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Is 50+ definition for older workers a coincidence? Does it help or hinder?

by on July 14, 2014

Today the UK appointed a new Older Workers Champion, Ros Altmann, in a move strongly seen as a positive one in the fight against (old) ageism in the workplace. (See for example this coverage in the daily mail).  In the enthusiasm the definition of 50+ as the boundary for ‘Older Workers’ seems to have been overlooked.  But we would suggest this needs more scrutiny.

Not least we would ask if it is pure coincidence that Saga markets to 50+ when the new UK government’s ‘Business Champion for Older Workers’ uses the same 50+ definition and is a former Saga boss?

Now regular readers will know that we often highlight the issues of arbitrary boundaries for older and younger definitions (and whatever is in between).  Certainly recent discussions with academic colleagues would suggest that to treat the “50+” group as a meaningful category called ‘older workers’ is to hide as much variation as it might reveal.  Certainly the official status of the categorisation which has been quite variably constructed in the past, might pose potential problems and risk invitation to stereotype.  Somewhat ironically I find the Telegraph quoting the new champion as saying “Too many people write themselves off when they are still young” – the irony being that they are now not “young” but officially designated as  “older workers” once they reach the age of 50.  Sadly we at ageatwork think this very act of defining older workers as 50+ might actually increase ageist attitudes to those in this group.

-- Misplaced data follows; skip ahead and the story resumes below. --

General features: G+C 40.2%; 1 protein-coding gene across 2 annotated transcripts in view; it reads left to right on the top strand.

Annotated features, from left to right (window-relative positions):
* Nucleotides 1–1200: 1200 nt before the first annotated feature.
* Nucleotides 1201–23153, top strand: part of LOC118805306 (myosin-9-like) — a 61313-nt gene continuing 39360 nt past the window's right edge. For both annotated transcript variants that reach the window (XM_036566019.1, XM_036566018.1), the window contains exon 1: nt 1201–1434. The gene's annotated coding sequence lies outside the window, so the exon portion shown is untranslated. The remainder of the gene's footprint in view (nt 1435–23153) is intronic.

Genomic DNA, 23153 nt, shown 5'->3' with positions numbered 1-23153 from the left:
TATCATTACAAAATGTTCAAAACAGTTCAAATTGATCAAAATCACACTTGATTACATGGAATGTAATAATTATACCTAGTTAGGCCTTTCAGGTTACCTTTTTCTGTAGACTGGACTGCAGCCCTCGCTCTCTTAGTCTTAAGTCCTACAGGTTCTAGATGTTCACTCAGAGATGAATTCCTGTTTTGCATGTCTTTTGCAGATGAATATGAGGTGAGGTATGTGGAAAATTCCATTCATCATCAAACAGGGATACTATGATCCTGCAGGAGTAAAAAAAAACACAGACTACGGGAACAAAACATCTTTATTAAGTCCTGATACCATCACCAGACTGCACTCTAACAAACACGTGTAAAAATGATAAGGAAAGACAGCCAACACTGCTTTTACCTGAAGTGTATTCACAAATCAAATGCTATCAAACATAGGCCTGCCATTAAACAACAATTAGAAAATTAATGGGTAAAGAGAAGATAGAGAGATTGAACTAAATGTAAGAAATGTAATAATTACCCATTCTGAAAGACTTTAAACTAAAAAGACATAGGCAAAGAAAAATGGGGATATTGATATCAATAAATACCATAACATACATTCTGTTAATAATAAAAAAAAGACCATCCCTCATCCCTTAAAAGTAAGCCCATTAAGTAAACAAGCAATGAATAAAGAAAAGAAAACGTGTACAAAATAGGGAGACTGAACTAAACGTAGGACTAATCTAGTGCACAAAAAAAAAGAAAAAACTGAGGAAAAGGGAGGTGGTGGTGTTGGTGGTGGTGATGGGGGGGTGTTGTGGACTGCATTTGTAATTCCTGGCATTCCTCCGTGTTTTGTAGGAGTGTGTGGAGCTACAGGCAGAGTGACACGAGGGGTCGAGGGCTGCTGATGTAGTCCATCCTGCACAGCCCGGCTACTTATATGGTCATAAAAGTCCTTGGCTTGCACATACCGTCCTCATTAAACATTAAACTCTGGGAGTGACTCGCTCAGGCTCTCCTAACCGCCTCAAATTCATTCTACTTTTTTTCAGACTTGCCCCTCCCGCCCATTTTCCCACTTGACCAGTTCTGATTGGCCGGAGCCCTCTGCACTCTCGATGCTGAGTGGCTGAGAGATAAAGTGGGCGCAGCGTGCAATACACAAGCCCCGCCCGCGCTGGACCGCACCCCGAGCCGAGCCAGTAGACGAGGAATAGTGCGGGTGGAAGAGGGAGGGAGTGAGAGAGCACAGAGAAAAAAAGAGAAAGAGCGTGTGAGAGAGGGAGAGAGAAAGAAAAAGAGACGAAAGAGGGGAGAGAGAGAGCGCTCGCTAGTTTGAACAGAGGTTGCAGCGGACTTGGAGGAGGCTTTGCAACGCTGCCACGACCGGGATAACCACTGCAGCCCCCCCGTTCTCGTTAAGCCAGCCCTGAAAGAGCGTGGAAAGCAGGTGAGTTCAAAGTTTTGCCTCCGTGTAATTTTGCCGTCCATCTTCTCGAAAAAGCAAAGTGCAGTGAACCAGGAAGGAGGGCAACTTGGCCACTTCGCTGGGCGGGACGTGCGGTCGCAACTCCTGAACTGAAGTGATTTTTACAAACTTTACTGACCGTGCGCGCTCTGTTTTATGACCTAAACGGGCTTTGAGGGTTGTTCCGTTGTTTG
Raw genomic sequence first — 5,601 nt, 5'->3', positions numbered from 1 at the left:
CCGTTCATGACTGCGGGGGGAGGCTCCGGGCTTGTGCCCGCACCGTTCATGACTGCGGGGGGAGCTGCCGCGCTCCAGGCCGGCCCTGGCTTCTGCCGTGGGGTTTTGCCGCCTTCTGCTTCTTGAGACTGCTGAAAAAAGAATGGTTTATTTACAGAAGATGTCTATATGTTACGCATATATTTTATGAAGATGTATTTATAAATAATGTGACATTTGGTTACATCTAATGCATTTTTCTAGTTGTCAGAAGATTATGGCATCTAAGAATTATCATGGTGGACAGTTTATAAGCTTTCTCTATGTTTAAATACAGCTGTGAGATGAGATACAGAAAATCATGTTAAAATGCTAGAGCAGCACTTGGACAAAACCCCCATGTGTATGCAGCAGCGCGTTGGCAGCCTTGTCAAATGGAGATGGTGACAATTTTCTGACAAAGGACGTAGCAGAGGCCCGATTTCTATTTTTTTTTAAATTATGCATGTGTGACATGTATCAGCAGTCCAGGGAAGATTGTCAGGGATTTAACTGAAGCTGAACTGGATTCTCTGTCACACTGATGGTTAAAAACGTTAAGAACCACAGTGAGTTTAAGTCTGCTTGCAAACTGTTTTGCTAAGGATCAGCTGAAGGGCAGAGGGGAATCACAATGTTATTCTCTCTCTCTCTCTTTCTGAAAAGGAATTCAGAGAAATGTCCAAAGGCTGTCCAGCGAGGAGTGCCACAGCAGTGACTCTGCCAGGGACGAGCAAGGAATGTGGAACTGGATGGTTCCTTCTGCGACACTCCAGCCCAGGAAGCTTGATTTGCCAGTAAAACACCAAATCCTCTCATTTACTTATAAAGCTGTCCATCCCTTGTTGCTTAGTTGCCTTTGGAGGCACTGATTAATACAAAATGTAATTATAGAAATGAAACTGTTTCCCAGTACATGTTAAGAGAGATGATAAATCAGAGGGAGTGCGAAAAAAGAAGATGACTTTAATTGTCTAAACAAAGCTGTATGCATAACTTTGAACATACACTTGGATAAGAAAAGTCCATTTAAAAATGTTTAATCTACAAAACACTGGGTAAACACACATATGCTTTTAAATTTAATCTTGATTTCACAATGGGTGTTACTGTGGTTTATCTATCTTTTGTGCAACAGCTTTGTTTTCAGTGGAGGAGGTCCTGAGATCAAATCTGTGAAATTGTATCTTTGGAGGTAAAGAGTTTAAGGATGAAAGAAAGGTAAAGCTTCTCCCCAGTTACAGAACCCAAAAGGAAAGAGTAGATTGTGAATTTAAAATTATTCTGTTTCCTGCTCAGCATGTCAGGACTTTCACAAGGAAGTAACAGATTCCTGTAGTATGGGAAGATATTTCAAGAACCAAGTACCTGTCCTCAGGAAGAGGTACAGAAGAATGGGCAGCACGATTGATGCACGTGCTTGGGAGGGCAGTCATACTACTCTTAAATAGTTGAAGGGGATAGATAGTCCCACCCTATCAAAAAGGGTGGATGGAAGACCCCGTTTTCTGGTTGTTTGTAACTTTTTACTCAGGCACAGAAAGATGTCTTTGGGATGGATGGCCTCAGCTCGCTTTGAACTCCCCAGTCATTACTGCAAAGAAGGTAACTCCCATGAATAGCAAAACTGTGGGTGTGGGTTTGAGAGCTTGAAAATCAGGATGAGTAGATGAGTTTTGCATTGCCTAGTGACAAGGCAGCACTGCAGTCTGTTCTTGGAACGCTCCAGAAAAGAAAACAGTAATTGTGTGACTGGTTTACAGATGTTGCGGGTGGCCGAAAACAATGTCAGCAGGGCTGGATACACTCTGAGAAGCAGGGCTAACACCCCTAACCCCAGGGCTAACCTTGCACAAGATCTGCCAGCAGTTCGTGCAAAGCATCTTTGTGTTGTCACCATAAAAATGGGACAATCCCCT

Watching coverage on BBC breakfast and reading the news the main focus seems to be on not retiring and/or returning to work – and the agenda here is not all together clear.  However it is early days and Ageatwork will watch the developing debates with interest.

Report on our visit to the Organizational Discourse Conference will follow tomorrow!

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